Quatermass And The Pit (1967) @ 50

This November sees the 50th anniversary of one of Hammer Studios’ strongest and most complex films: Roy Ward Baker’s Nigel Kneale adaptation, Quatermass And The Pit (1967).  Sometimes known under the title of Five Million Years To Earth, the film takes Kneale’s BBC script from the original broadcast serial and turns it into something far more unnerving than the other films produced by the studio in … Continue reading Quatermass And The Pit (1967) @ 50

Nigel Kneale and Fascism

“Thanks to TV and for the convenience of TV, you can only be one of two kinds of human beings, either a liberal or a conservative.” – Kurt Vonnegut. Rather like J.G. Ballard, Nigel Kneale had a certain knack of preempting future social, technological and cultural trends. Kneale’s work is perhaps less appreciated than Ballard’s because the medium he predominantly worked in, television, is far and … Continue reading Nigel Kneale and Fascism

Analogue Ghosts of the 1970s And Hauntology.

There seems to be an overt connection between analogue recording technology (of both the visual and aural varieties) and the narratives surrounding paranormal activity in 1970s British fantasy television.  Of course, there are no doubt connections between the interest in such activity (with the genuine events surrounding the Enfield Haunting for example, recently made into a drama on Sky) and the technological means of the … Continue reading Analogue Ghosts of the 1970s And Hauntology.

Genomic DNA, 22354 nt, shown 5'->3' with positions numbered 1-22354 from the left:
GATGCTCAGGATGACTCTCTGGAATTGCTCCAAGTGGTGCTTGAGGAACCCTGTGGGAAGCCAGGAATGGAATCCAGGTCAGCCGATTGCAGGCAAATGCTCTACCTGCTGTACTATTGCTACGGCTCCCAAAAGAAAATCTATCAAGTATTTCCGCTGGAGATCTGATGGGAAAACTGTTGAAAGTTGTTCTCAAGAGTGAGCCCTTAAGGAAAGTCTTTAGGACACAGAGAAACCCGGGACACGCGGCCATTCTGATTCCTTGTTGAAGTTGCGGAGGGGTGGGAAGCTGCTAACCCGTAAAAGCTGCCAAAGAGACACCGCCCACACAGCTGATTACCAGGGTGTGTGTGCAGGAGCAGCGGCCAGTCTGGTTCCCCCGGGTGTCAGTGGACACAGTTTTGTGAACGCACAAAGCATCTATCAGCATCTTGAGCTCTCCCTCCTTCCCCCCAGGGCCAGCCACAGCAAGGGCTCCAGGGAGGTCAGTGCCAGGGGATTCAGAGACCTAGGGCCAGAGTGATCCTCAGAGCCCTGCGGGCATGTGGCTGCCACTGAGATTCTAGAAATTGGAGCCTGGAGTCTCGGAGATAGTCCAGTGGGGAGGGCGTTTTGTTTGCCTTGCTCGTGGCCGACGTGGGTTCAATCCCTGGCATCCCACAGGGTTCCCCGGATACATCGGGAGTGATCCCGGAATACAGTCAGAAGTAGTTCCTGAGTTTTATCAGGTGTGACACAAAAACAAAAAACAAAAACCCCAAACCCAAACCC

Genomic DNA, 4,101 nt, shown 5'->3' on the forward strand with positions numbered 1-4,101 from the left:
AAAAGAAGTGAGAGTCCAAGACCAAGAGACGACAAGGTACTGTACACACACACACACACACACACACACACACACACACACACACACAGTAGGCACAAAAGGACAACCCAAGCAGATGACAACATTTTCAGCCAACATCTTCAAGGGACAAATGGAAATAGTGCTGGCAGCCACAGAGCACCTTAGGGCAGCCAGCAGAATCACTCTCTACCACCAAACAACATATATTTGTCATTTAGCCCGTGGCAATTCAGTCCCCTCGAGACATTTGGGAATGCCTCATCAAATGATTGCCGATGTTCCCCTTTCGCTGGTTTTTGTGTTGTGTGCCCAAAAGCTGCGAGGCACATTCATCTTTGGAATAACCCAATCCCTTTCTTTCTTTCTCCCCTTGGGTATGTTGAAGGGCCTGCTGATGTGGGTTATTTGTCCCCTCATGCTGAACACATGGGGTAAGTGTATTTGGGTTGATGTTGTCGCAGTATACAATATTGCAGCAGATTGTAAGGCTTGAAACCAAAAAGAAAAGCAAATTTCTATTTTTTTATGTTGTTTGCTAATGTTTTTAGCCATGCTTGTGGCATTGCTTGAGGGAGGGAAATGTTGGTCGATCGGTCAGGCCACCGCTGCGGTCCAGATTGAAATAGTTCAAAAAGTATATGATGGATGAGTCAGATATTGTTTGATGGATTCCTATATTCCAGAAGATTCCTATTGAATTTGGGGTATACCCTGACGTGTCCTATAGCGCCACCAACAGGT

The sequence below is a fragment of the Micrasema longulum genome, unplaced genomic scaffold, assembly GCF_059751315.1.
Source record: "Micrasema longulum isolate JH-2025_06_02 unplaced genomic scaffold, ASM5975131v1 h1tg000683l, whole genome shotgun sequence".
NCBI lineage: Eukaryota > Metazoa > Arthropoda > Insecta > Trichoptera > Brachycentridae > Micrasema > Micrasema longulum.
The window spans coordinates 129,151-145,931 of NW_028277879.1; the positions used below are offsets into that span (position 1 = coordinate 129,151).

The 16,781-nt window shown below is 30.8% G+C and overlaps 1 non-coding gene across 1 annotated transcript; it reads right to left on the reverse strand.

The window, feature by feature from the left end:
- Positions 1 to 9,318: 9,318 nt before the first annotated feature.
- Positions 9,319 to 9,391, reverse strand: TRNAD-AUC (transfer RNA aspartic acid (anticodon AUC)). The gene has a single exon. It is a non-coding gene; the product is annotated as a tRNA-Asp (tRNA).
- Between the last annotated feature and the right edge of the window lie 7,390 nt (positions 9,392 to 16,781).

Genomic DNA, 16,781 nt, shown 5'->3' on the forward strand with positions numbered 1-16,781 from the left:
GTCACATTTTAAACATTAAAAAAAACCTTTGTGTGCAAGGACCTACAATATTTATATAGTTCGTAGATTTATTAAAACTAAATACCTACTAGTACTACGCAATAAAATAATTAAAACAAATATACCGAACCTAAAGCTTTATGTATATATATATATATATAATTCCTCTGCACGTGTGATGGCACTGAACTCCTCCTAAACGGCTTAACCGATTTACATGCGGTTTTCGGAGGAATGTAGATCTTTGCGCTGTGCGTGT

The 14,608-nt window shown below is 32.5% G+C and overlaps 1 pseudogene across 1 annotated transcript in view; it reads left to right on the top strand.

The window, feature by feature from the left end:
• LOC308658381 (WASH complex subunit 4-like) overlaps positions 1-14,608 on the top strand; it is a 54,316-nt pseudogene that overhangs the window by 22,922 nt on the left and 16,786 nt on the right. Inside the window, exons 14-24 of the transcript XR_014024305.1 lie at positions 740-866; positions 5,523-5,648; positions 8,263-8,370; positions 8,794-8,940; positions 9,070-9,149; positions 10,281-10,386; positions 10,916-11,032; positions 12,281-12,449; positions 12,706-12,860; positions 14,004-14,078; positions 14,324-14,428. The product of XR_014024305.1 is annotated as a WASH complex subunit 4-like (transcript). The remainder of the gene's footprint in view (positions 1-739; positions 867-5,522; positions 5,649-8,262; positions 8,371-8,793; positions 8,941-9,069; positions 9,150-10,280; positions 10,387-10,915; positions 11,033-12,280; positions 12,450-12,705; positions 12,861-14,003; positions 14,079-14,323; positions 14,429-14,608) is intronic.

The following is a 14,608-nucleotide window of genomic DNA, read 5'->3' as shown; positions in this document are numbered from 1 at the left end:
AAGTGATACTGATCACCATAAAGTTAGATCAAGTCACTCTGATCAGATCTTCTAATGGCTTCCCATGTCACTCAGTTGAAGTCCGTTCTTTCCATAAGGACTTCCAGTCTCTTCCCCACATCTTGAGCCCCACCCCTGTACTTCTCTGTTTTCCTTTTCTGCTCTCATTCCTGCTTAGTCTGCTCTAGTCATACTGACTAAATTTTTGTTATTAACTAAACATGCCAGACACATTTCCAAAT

The “Urban Wyrd” In Folk Horror.

One of the key criticisms of the Folk Horror Chain is its emphasis, both in argument and in evidence, upon the rural landscape and its various elements.  While the key works of Folk Horror cinema seem to broadly use rural landscape aesthetics and practice to set and conjure their horror, by setting up such a parameter, it does indeed neglect some of the sub-genre’s most … Continue reading The “Urban Wyrd” In Folk Horror.

Technological Hysteria in Nigel Kneale’s The Stone Tape (1972).

The following article contains plot twists. Hysteria and Nigel Kneale’s Baby. A very particular and often quoted segment from Freud’s summations of hysterical patients will be used here to begin the contextualisation our analysis.  Whilst writing about the generalities surrounding such cases of hysteria and eventually compulsion neurosis, Freud came up with a short but rather useful sound-bite to describe every patient he had seen.  … Continue reading Technological Hysteria in Nigel Kneale’s The Stone Tape (1972).